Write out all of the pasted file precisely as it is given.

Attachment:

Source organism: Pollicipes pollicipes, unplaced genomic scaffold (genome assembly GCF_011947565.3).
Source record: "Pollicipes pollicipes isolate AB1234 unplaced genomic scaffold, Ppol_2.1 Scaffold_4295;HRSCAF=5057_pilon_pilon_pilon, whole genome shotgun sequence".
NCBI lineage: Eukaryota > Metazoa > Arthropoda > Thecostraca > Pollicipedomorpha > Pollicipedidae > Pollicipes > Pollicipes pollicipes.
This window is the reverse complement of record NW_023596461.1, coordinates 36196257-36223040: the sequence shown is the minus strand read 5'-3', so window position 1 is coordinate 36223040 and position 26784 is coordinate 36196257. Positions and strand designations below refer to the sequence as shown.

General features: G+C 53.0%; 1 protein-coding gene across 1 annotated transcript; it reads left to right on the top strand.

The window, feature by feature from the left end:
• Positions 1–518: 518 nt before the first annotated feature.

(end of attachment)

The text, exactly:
Source organism: Pollicipes pollicipes, unplaced genomic scaffold (genome assembly GCF_011947565.3).
Source record: "Pollicipes pollicipes isolate AB1234 unplaced genomic scaffold, Ppol_2.1 Scaffold_4295;HRSCAF=5057_pilon_pilon_pilon, whole genome shotgun sequence".
NCBI lineage: Eukaryota > Metazoa > Arthropoda > Thecostraca > Pollicipedomorpha > Pollicipedidae > Pollicipes > Pollicipes pollicipes.
This window is the reverse complement of record NW_023596461.1, coordinates 36196257-36223040: the sequence shown is the minus strand read 5'-3', so window position 1 is coordinate 36223040 and position 26784 is coordinate 36196257. Positions and strand designations below refer to the sequence as shown.

General features: G+C 53.0%; 1 protein-coding gene across 1 annotated transcript; it reads left to right on the top strand.

The window, feature by feature from the left end:
• Positions 1–518: 518 nt before the first annotated feature.